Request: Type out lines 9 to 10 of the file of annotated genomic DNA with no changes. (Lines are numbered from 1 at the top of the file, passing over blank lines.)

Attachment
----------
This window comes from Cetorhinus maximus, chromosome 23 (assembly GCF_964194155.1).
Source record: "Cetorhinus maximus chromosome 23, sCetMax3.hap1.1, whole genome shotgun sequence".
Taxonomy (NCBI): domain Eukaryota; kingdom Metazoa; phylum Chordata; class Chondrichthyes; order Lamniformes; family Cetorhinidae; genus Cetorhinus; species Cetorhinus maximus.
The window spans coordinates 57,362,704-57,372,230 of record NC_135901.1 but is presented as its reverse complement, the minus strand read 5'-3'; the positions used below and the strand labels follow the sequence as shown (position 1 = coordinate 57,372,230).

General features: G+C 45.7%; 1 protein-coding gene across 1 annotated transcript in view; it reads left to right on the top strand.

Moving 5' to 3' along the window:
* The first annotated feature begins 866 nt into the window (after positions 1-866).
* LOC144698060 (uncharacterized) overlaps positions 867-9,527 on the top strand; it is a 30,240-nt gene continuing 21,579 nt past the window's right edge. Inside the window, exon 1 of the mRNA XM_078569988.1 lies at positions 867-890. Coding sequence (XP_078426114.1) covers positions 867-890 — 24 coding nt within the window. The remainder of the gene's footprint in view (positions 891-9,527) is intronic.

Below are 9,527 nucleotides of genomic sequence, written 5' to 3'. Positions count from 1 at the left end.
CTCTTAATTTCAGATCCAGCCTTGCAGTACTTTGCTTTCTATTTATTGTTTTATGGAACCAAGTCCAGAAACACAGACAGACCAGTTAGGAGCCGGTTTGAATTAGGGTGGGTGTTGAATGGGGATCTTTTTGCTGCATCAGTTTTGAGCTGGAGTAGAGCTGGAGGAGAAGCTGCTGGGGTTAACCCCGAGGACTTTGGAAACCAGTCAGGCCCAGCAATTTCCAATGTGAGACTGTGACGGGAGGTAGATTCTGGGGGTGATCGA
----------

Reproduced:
Below are 9,527 nucleotides of genomic sequence, written 5' to 3'. Positions count from 1 at the left end.
CTCTTAATTTCAGATCCAGCCTTGCAGTACTTTGCTTTCTATTTATTGTTTTATGGAACCAAGTCCAGAAACACAGACAGACCAGTTAGGAGCCGGTTTGAATTAGGGTGGGTGTTGAATGGGGATCTTTTTGCTGCATCAGTTTTGAGCTGGAGTAGAGCTGGAGGAGAAGCTGCTGGGGTTAACCCCGAGGACTTTGGAAACCAGTCAGGCCCAGCAATTTCCAATGTGAGACTGTGACGGGAGGTAGATTCTGGGGGTGATCGA